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Who pays the mortgage when separated?

Who pays the mortgage when separated?

Separation is never easy and the financial questions may be the last thing on your mind. However, bills and mortgage payments will continue, which leads to the question: Who pays the mortgage when you’re separated?

The rule of thumb is: If you and your ex-partner are co-borrowers, each of you will have to make payments towards the mortgage. If you don’t pay these instalments, you may be in breach of your mortgage obligations. This can jeopardise future financial decisions that you or your ex-partner might make. However, the situation may vary if just one of you is listed on the mortgage.

Option 1: Your ex-partner pays the mortgage

If the mortgage documents list only your ex-partner as the borrower, then it may be up to them to continue to make the payments. 

But what if you’re both listed on the mortgage and you’re not in the position to make payments?  

In the case of a divorce or legal separation, the contribution of a partner as a homemaker or a parent towards the welfare of the family is considered along with the financial contribution made by the breadwinner. Often this case is made either in mediation or in court.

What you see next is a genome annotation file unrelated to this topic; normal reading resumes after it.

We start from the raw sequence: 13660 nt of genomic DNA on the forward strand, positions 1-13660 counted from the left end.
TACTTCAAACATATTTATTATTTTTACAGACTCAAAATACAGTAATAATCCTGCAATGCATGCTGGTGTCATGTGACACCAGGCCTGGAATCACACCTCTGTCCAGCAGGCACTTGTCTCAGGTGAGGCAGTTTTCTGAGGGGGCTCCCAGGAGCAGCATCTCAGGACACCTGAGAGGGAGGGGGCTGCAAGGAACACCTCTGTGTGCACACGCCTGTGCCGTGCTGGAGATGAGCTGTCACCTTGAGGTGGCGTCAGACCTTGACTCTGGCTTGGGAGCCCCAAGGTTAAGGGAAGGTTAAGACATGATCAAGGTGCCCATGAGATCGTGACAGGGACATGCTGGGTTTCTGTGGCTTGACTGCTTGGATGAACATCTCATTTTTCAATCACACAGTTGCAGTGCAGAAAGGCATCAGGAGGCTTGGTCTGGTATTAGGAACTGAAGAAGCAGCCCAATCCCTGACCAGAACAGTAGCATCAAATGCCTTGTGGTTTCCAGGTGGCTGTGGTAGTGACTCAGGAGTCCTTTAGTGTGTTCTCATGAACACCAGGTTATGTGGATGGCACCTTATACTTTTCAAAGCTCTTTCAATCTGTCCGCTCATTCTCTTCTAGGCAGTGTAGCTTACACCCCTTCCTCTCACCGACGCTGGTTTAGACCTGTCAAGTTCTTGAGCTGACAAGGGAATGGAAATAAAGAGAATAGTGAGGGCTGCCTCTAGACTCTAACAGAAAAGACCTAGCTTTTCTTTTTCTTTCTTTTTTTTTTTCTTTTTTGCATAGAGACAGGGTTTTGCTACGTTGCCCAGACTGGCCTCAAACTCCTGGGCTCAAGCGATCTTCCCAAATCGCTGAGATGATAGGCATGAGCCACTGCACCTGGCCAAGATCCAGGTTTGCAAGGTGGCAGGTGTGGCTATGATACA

If you’ve moved out and your ex-partner is living in the mortgaged house, then it may make sense to have your ex-partner pay the mortgage since you have rental expenses of your own.

You could also choose to transfer your share in the property to your ex-partner, have them refinance the loan and pay you your due.

Option 2: You pay for the mortgage

If you are the sole borrower listed on the papers, it will be up to you to continue to make the payments. 

If you are a co-borrower, you will have to keep paying your share of the mortgage unless your ex-partner takes on the responsibility to pay. 

There is one silver lining though; paying mortgage instalments may be considered as a post separation financial contribution. This means that the mortgage amounts paid post-separation may get reimbursed later, after being offset against any expenses paid by your ex-partner during this time. 

Another temporary solution is to have your child support payments count towards the mortgage on the house.

Before you decide to pay the mortgage or not, it is advisable to seek independent legal and financial advice to make an informed decision.

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This article was reviewed by Personal Finance Editor Mark Bristow before it was published as part of RateCity's Fact Check process.

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